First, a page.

Taxation Guide for Foreign Investors

The purpose of this guide is to provide a brief outline about the current Maldivian tax rules. This guide will prove to be useful for any foreign investor pursuing investment opportunities in the Maldives. The rules governing taxes are still in its infancy stage in the Maldives with various updates being developed.

  • Step 1 for any foreign investor choosing to set up a business in the Maldives is business registration.
  • Step 2 for any foreign investor as well as local business is to register the business with the Maldives Inland Revenue Authority (MIRA) for tax purposes.

The initial application (Step 1) to the Ministry of Economic Development (MED) for the business registration creates the registration with MIRA for Income Tax purposes. This is because MED will communicate with MIRA to start this process. Once the registration is processed by MIRA, MIRA will issue the Taxpayer Identification Number (TIN) which is a unique number to be cited in all future transactions.

Additionally, depending on revenue, the type of business, and the industry the business is operating in, it may have to register for Goods and Services Tax or Green tax.

1. Income Tax

The Income Tax Act (Law Number 25/2019) was enacted in December 2019. The introduction of the Income Tax replaced the Business Profit Tax.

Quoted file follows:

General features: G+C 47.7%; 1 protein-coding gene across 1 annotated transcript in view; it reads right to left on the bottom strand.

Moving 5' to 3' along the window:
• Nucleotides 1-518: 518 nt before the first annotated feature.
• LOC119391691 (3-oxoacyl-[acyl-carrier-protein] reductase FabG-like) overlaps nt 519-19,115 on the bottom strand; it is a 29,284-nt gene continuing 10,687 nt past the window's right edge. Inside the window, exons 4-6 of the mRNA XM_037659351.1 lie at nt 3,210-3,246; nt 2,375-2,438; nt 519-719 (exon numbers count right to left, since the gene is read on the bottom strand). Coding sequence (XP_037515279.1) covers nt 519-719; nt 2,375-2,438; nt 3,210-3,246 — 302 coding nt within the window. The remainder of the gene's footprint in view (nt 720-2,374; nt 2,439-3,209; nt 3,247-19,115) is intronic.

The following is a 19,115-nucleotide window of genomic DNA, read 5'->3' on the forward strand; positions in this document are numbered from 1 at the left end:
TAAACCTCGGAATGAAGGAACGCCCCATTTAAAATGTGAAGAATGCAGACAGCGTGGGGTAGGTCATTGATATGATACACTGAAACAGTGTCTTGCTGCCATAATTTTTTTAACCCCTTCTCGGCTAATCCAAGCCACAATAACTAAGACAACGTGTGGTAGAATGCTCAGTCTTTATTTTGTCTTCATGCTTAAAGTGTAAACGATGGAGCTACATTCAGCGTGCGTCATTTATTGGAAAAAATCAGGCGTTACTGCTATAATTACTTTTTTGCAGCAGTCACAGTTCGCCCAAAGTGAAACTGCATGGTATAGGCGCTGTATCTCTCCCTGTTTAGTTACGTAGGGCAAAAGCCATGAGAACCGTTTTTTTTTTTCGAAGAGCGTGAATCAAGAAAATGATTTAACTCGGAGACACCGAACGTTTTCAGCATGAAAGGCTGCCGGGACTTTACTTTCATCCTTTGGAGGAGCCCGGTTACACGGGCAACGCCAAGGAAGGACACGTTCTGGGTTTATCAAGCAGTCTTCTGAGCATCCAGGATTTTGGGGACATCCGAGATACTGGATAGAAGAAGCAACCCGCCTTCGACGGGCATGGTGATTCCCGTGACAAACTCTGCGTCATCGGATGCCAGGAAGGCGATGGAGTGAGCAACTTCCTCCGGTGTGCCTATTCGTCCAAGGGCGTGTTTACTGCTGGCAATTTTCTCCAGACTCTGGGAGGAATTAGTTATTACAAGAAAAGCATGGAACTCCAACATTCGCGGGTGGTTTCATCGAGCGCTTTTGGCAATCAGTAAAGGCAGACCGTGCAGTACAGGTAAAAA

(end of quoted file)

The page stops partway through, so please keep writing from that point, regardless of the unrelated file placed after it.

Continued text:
1.1 Scope

The persons who come within the scope of this act are:

  • Any persons who is resident of the Maldives, who derives income from the Maldives or elsewhere;
  • Any person who derives income from the Maldives, whether or not that person is a resident of the Maldives.

In this way, the Maldives Income Tax Act makes a resident as well as a source claim. This means that foreign investors will be taxed to the extent the income is sourced in the Maldives.

Some examples of taxable income under the Income Tax Act are:

  1. Remuneration
  2. Income derived from any business
  3. Income derived from the rental of movable or immovable property
  4. Dividends
  5. Interests
  6. Fees for technical services
  7. Commission
  8. Royalty

1.2 Tax Rates for individuals

The following table shows the progressive rates of taxes applicable for tax residents in the Maldives. Despite having a progressive system, the tax rates in the Maldives are significantly low when compared to OECD countries. This makes the Maldives a tax friendly environment for many investors.

Tax bracket (taxable income per tax year)Tax Rate
Not exceeding MVR 720,000 (USD 46,692.61)0%
More than MVR 720,000 (USD 46,692.61) but not exceeding
MVR 1,200,000 (USD 77,821.01)
More than MVR 1,200,000 (USD 77,821.01) but not exceeding
MVR 1,800,000 (USD 116,731.52)
More than MVR 1,800,000 (USD 116,731.52)
but not exceeding MVR 2,400,000 (USD 155,642.02)
More than MVR 2,400,000 (USD 155,642.02)15%

1.3 Tax Rate for Companies, Partnerships, and other Corporates other than Banks

Corporations have a tax-free threshold until they earn a taxable income of MVR 500,000 (USD 32,425.42) per year. Once this threshold is met, a flat tax is levied on 15% of taxable income per year.